13.1.1 The statutory requirements for buoyant apparatus are contained in Schedule 12 of MSN 1676(M) and Schedule 6 of MSN 1677(M).
13.1.2 Where buoyant apparatus has been built, tested and approved as complying with the requirements of the 1980 Regulations, it will continue to be accepted for use on existing ships which are subject to the 1999 Regulations provided that the stowage position of the buoyant apparatus is between 6 to 18 metres per Schedule 6 of MSN 1677(M) above the waterline in the lightest seagoing condition of these ships.
13.2.1 Before new types of buoyant apparatus can be accepted as complying with the statutory requirements, detailed drawings and full particulars should be submitted to the Nominated Body together with the results of the tests for flotation, stability and strength, and such other tests as may be deemed necessary.
13.2.2 The makers of a new type of buoyant apparatus which is found to be acceptable in the light of these Instructions will be granted a Certificate of Inspection and Tests in respect of such apparatus. For this purpose, manufacturers will be required to submit two proof copies of the specification of the apparatus, illustrated by drawings or photographs.
Where the buoyant apparatus is mainly constructed of wood the framework should be of suitable hardwood well connected at the corners, but the wood casing or sparring may be of suitable softwood. The method securing the corners should be such as to avoid fastenings into end grain timber. The interior of the apparatus should be well ventilated. There should be no projections from the apparatus which would prevent it from sliding easily over a ship’s rail during launching.
13.4.1 Where air cases forming the buoyancy are to be manufactured in metal, details are to be submitted to the Nominated Body for approval. Such air cases should be of copper, muntz metal or other durable material and not more than 1220 mm in length. If they are more than 760 mm in length or breadth they should be efficiently stiffened by divisions or stays. The air cases should not be pierced for the attachment of wood divisions or stays. They should be protected from damage by properly fitted wood casing or sparring, and be secured against movement within the casing, and be insulated from contact with metal structure or fittings.
13.4.2 Where it is proposed to construct buoyant apparatus of materials other than wood, full details should be submitted to the Nominated Body for acceptance and approval before construction is commenced.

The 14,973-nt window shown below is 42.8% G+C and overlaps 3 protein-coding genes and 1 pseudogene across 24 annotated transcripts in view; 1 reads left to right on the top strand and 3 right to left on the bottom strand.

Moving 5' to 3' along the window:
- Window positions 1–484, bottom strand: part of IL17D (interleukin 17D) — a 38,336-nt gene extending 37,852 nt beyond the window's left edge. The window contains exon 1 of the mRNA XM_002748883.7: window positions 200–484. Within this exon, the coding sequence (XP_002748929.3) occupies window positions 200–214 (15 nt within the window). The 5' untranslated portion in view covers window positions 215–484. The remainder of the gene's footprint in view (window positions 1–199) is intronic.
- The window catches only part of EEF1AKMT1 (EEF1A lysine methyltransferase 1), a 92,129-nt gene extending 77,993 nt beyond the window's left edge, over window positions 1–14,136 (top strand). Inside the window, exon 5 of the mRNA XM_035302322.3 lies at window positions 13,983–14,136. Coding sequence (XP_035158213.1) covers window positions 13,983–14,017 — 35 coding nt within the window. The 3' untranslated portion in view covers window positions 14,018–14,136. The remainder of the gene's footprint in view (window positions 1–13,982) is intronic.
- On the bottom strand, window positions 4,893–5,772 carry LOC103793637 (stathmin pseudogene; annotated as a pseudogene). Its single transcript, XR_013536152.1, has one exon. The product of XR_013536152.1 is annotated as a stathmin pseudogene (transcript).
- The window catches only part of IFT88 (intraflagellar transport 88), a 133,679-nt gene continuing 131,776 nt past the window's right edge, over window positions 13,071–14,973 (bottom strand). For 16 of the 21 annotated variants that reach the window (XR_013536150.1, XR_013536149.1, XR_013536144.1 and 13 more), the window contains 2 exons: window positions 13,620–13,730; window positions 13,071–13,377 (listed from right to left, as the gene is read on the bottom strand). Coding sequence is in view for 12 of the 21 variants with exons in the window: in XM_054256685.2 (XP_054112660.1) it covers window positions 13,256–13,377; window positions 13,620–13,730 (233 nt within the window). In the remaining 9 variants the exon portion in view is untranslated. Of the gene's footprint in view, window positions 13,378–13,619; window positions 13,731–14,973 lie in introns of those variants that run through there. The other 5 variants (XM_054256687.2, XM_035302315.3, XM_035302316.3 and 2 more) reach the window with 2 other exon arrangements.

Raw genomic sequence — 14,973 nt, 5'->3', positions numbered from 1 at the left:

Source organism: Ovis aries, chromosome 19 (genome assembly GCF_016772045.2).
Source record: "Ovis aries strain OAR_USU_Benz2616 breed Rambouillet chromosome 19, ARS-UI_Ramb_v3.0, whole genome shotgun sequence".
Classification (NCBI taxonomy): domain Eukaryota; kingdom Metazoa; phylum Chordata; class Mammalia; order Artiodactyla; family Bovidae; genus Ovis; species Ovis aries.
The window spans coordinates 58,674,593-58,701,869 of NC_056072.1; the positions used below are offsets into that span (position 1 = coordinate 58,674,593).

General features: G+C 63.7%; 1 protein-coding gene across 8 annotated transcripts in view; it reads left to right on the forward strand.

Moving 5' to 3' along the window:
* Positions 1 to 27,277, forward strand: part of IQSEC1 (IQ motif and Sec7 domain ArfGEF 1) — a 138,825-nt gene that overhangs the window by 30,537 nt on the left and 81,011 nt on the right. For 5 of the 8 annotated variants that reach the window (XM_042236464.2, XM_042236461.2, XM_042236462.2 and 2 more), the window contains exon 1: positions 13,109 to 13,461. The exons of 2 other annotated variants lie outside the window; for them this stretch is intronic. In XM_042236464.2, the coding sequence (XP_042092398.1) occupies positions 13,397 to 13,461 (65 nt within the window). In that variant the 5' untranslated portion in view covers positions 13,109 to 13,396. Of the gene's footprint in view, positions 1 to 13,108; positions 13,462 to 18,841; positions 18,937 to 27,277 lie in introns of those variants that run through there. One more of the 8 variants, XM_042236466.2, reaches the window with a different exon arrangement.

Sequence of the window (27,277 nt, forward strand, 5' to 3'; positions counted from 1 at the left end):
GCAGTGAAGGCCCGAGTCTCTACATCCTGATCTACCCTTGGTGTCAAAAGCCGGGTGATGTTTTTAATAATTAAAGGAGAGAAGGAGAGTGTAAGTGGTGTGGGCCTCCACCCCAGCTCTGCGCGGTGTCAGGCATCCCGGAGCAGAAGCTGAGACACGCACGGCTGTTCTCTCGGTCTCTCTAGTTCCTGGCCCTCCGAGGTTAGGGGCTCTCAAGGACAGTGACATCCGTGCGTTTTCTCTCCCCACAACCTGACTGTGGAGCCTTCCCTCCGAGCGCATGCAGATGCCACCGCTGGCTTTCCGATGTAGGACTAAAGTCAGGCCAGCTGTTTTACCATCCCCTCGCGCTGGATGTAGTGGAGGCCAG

13.4.3 Expanded foam or other materials are acceptable for internal buoyancy provided that they comply with the requirements of Chapter 1, Part 1, paragraph 3 of Volume 2—Testing of Life-Saving Appliances and have been accepted by the MCA, Nominated or Notified Body. From these tests it can be seen that buoyancy material is not necessarily self-extinguishing when exposed to flame. Non self-extinguishing material should only be used in buoyant apparatus where it is completely covered by a self-extinguishing material such as a GRP laminate which has been moulded and tested as described in paragraph 4.5.8 of these Instructions. Non self-extinguishing material should not be used in any buoyant apparatus which is of sparred construction as such arrangements would not prevent sparks or lighted matches from dropping on to the material.
13.4.4 Additionally, protection of the buoyancy material against abrasion and other mechanical damage should be considered with regard to the type and construction of the buoyant apparatus, and the type of buoyancy material being used.
13.4.5 Particulars of any other buoyancy materials which may be suggested should be submitted to the Nominated Body for acceptance and approval.
The number of persons which buoyant apparatus is deemed fit to support must be calculated in accordance with Schedule 12, paragraph 2.5 of MSN 1676(M).
13.6.1 Surveyors should be satisfied in all respects about the material, workmanship and finish of buoyant apparatus and make as many inspections during construction as are necessary for a proper survey. Where a buoyant apparatus is one of a series modelled on a prototype buoyant apparatus approved by the Nominated Body, then reliance will be placed on the manufacturer’s own inspection and quality assurance control and inspection by the Nominated Body will be limited to spot checks and random inspections to ensure that manufacturing methods and quality remain acceptable.
13.6.2 In cases where the quality control organisation of a manufacturer has been accepted by the Ministry of Defence to Defence Standard 05-21 or to an equivalent standard, the Nominated Body may delegate quality control procedures to the manufacturer following due consideration and verification of any proposed procedures.
13.6.3 Where quality control has been delegated to the manufacturer the manufacturer will prepare his own certificate.